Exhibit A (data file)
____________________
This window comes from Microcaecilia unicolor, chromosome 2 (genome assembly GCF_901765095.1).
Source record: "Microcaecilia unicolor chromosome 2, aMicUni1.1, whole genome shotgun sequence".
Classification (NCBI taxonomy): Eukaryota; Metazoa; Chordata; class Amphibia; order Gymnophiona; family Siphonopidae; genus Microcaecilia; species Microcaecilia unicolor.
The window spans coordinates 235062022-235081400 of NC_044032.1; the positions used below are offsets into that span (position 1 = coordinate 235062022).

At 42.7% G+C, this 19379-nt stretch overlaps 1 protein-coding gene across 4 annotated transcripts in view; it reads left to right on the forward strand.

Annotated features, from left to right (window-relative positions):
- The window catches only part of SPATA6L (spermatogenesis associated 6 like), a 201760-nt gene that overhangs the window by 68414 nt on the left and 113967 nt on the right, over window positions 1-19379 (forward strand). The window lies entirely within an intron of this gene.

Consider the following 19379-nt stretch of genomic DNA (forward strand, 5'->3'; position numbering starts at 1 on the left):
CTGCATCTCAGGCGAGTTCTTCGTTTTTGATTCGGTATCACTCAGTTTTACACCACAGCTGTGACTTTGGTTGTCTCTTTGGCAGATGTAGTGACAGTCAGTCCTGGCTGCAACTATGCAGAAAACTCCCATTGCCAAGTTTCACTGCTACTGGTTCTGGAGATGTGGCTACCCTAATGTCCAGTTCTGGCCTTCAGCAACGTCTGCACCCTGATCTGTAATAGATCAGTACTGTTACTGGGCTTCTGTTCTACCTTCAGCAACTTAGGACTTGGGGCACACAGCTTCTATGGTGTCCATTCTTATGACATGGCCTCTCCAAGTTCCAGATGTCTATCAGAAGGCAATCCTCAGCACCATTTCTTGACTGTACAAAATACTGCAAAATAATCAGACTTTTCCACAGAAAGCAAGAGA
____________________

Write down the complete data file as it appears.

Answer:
This window comes from Microcaecilia unicolor, chromosome 2 (genome assembly GCF_901765095.1).
Source record: "Microcaecilia unicolor chromosome 2, aMicUni1.1, whole genome shotgun sequence".
Classification (NCBI taxonomy): Eukaryota; Metazoa; Chordata; class Amphibia; order Gymnophiona; family Siphonopidae; genus Microcaecilia; species Microcaecilia unicolor.
The window spans coordinates 235062022-235081400 of NC_044032.1; the positions used below are offsets into that span (position 1 = coordinate 235062022).

At 42.7% G+C, this 19379-nt stretch overlaps 1 protein-coding gene across 4 annotated transcripts in view; it reads left to right on the forward strand.

Annotated features, from left to right (window-relative positions):
- The window catches only part of SPATA6L (spermatogenesis associated 6 like), a 201760-nt gene that overhangs the window by 68414 nt on the left and 113967 nt on the right, over window positions 1-19379 (forward strand). The window lies entirely within an intron of this gene.

Consider the following 19379-nt stretch of genomic DNA (forward strand, 5'->3'; position numbering starts at 1 on the left):
CTGCATCTCAGGCGAGTTCTTCGTTTTTGATTCGGTATCACTCAGTTTTACACCACAGCTGTGACTTTGGTTGTCTCTTTGGCAGATGTAGTGACAGTCAGTCCTGGCTGCAACTATGCAGAAAACTCCCATTGCCAAGTTTCACTGCTACTGGTTCTGGAGATGTGGCTACCCTAATGTCCAGTTCTGGCCTTCAGCAACGTCTGCACCCTGATCTGTAATAGATCAGTACTGTTACTGGGCTTCTGTTCTACCTTCAGCAACTTAGGACTTGGGGCACACAGCTTCTATGGTGTCCATTCTTATGACATGGCCTCTCCAAGTTCCAGATGTCTATCAGAAGGCAATCCTCAGCACCATTTCTTGACTGTACAAAATACTGCAAAATAATCAGACTTTTCCACAGAAAGCAAGAGA